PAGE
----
5 Ways to Make Partner Talk Effective and Productive

Imagine this. You are teaching a mini lesson. You pose a question to your class and say, "Turn and talk to your neighbor!"

What usually happens?

3 kids just sit there. 3 kids ask every other kid in the room to be their partners, but never actually end up with a partner. Some kids pair up and just stare at each other. Maybe a third of the class is actually doing what you asked them to do..?

How can we make this time more effective and productive for our students?
Hippo Hooray for Second Grade
Some call it Pair/Share, some call it Turn 'n Talk, but it's all the same: Partner talk is a proven strategy to promote oral language development, increase student engagement, and deepen their understanding of the content. Instead of students raising their hands and only one or two get the chance to share with the whole class (while everyone else is tuning them out...), now everyone gets a chance to talk. Everyone gets the chance to be heard. And when students are conversing about academic topics, learning is happening!

Here are a few tips to make partner talk successful in your classroom:

1. Assign Partners

I never ever EVER allow my students to choose a partner in the moment. By choosing my students' partners for them, I am assured they are working with someone appropriate for them. I'm also eliminating the struggle of students not participating during partner talk time.

2. Keep Partnerships Long-Term

I keep my partnerships together for at least a semester, and I'm thinking about keeping my current partners together for even longer. Why? By having the same partners, students form relationships and trust between each other. It's comfortable and familiar for them. It makes the discussions less awkward, and they become more deep and meaningful.

3. Partners Sit by Each Other 

I teach almost all of my lessons at the carpet, so when I ask my students to join me up front, they know they are supposed to sit next to their partner. That way, when I ask them to turn and talk, their partner is right there and they can get started right away!

4. Give Each Partner a Name

Peanut Butter & Jelly. Salt & Pepper. Partner A & Partner B (Boring? Yes. But functional). Make sure your students know who's who. That way when you tell your students to turn and talk, you will also say, "Peanut Butter Partner goes first." and there's no arguing about who has to (or gets to) go first.

5. Post Your Partnerships

You always have one or two students who "forget" who their partners are, so by having a list of partnerships posted, you can eliminate time wasted trying to find out who their partner is. It is also incredibly helpful if you have a substitute in your classroom.
I hang this on a bulletin board close to my carpet area so kids can check if they need to.

How Do I Assign Partners?

In general, I partner students up with children of similar abilities. That way, they can have discussions and conversations about topics at their level, rather than one person carrying the conversation. I assign each student a reading partner, a writing partner, and a math partner. In math we also have clock partners with heterogeneous pairings, but we'll save that info for another post. Oh and by the way, don't forget that Common Core is big on peer editing in writing. Those writing partners come in very handy for that standard! I have a peer editing checklist freebie HERE if you're interested :)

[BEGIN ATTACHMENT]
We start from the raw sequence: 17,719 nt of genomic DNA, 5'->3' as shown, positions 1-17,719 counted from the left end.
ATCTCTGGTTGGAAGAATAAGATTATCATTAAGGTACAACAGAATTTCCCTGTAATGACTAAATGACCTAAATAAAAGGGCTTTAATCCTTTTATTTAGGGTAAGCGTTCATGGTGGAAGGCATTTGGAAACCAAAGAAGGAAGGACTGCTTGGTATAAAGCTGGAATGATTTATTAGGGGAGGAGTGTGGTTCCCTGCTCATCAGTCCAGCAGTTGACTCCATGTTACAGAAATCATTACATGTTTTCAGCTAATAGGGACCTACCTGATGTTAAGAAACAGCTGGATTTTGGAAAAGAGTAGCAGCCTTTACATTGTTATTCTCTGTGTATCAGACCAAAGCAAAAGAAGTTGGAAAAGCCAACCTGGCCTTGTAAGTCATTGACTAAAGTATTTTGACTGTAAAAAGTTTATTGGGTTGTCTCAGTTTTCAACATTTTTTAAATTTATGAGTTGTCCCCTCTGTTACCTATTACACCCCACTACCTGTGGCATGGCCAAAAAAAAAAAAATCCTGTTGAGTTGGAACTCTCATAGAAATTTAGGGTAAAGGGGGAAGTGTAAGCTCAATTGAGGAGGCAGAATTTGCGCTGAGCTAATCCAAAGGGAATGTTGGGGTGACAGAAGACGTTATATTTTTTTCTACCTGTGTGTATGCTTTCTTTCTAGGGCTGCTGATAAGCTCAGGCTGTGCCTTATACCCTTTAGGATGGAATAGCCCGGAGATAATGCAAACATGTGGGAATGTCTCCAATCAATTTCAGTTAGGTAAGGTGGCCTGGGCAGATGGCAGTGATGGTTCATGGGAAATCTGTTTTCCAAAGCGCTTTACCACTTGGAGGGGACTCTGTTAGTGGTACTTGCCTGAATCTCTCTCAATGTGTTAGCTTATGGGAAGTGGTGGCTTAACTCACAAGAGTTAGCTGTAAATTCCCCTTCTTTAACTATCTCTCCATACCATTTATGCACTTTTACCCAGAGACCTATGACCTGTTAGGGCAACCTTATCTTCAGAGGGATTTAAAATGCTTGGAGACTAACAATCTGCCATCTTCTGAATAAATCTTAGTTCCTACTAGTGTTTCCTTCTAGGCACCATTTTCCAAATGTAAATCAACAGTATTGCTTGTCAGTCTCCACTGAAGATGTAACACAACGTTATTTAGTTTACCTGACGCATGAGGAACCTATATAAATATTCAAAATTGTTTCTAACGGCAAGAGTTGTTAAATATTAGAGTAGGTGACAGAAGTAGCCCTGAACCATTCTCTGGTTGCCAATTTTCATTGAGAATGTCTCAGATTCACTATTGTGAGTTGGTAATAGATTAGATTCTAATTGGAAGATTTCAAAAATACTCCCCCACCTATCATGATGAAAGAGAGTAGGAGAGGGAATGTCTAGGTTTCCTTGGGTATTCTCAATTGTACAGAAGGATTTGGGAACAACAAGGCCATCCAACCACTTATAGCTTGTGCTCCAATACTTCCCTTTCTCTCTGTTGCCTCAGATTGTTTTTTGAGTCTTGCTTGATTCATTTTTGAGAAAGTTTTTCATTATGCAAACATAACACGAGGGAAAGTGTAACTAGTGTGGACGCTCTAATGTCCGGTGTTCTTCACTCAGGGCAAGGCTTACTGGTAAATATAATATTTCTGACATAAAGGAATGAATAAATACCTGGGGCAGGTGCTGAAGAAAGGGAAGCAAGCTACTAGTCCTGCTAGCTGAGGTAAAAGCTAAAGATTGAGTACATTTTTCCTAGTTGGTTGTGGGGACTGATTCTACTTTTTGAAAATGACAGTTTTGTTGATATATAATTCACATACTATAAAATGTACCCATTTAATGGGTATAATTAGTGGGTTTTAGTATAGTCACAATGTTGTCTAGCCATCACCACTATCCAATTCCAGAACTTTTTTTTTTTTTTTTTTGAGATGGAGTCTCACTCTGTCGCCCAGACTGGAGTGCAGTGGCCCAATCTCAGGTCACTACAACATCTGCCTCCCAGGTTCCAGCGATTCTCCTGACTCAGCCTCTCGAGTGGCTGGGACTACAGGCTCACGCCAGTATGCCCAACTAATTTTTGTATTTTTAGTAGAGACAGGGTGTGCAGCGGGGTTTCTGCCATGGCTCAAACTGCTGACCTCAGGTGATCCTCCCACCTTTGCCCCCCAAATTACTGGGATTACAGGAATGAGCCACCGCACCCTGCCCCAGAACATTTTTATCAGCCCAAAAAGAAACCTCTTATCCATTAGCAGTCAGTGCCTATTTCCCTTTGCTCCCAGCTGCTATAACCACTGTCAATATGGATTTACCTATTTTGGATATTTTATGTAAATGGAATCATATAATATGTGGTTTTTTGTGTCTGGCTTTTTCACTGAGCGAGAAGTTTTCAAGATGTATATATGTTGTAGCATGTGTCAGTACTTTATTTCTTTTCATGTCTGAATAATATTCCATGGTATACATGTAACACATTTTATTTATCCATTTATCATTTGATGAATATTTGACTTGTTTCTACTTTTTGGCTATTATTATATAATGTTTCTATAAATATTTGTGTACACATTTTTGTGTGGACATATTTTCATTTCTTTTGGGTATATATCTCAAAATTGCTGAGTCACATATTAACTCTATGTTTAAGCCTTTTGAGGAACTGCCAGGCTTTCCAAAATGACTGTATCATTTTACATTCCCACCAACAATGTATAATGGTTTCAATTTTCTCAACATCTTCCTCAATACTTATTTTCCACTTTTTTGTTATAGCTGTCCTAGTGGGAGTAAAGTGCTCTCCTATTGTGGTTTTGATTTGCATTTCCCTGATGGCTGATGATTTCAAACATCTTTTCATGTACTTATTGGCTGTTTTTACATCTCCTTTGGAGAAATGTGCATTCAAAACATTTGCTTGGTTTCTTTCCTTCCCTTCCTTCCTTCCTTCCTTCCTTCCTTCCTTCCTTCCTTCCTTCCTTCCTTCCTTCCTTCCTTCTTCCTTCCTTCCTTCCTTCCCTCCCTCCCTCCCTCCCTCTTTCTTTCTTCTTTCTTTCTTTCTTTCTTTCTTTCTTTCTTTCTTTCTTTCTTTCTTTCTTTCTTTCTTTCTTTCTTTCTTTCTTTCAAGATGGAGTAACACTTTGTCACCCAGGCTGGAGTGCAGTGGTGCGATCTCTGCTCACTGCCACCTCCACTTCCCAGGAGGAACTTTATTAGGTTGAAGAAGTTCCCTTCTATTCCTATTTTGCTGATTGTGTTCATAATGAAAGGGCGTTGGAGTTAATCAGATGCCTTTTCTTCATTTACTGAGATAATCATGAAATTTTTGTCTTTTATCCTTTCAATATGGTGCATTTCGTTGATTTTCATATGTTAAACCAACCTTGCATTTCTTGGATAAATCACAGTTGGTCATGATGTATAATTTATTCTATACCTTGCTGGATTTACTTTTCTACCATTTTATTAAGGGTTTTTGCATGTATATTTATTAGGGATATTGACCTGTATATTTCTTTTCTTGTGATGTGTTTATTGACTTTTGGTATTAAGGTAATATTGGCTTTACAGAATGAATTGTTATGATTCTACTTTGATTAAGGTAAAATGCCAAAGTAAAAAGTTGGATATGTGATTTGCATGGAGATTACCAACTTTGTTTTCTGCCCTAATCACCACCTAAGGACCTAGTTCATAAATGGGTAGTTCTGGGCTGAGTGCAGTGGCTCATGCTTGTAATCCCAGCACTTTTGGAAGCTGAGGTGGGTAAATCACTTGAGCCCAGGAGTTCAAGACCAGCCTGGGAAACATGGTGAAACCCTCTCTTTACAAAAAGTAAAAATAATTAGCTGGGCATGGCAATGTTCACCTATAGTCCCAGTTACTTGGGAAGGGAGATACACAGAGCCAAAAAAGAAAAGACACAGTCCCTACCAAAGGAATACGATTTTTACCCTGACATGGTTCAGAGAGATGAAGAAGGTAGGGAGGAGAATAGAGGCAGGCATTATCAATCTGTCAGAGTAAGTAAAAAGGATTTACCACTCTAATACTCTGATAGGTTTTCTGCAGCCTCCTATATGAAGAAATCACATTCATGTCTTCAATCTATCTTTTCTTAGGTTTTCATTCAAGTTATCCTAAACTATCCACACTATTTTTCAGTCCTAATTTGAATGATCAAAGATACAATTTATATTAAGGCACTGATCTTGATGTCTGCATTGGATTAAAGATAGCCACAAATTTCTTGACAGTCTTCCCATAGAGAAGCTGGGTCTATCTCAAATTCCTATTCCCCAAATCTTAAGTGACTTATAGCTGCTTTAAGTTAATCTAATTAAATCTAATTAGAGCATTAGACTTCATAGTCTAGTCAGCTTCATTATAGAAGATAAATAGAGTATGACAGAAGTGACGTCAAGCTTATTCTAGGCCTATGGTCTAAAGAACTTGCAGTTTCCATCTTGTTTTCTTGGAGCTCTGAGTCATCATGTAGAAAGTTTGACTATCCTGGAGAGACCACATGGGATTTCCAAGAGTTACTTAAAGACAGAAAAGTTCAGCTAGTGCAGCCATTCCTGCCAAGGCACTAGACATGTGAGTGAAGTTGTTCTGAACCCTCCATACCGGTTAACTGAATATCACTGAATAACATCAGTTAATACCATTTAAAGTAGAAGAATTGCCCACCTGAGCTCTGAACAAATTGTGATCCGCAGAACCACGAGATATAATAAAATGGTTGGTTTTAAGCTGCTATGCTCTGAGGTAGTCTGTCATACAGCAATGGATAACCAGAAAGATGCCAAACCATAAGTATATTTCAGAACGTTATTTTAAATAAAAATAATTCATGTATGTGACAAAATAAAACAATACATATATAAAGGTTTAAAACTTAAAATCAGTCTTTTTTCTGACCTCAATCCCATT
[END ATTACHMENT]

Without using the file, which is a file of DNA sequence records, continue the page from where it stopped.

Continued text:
What if you have an odd number of students? I make a group of 3. But I am purposeful when making this group. Usually I will put an ELL, speech student, or a special ed student in the group of 3 so they have two other children to look to for, and there is less pressure for them to talk.

What is the Teacher Doing While the Students are Talking?

When students are talking, I'm popping around from group to group, listening in. At the halfway point, I'll call out, "Switch!" to allow the other partner to talk, if needed. After a minute or two of partner talking, I'll stop the partner talking, and I will share out what the students said. "Oh my gosh! Sarah shared something really smart. She said _______."

Sometimes when partners are talking, they miss the answer or point and don't say what I want them to say. In those instances, I just make it up when I share out :) I'll say, "Someone in the back, I don't remember who it was, said ________." and in the blank, I'll say what I was hoping to hear from the conversations.

I never allow my students to repeat what they said to their partner to the whole class. I always do the final share after the partner talk is over. Why not? Because then we're back to one student talking and the rest of the students being disengaged. Plus, we all know what happens when you let a student share with the whole class when you're trying to wrap up your lesson....

Do you use partner talk in your classroom? Tell me all about it in the comments below!

For more classroom ideas, check out my Pinterest Board:

1 comment

  1. Your post on pairing students has really gotten me to rethink how I match up my students. I think I'm going to try having different partners for different subjects too--it really makes sense. Also, I am following your Pinterest board now; you have some great things pinned. Actually, I just spent an hour exploring links from the board! Enjoy the rest of your winter break.


Thanks for taking the time to leave a comment. I *love* reading comments!! Make sure you are a no reply blogger or leave your email address so we can stay in touch!

Back to Top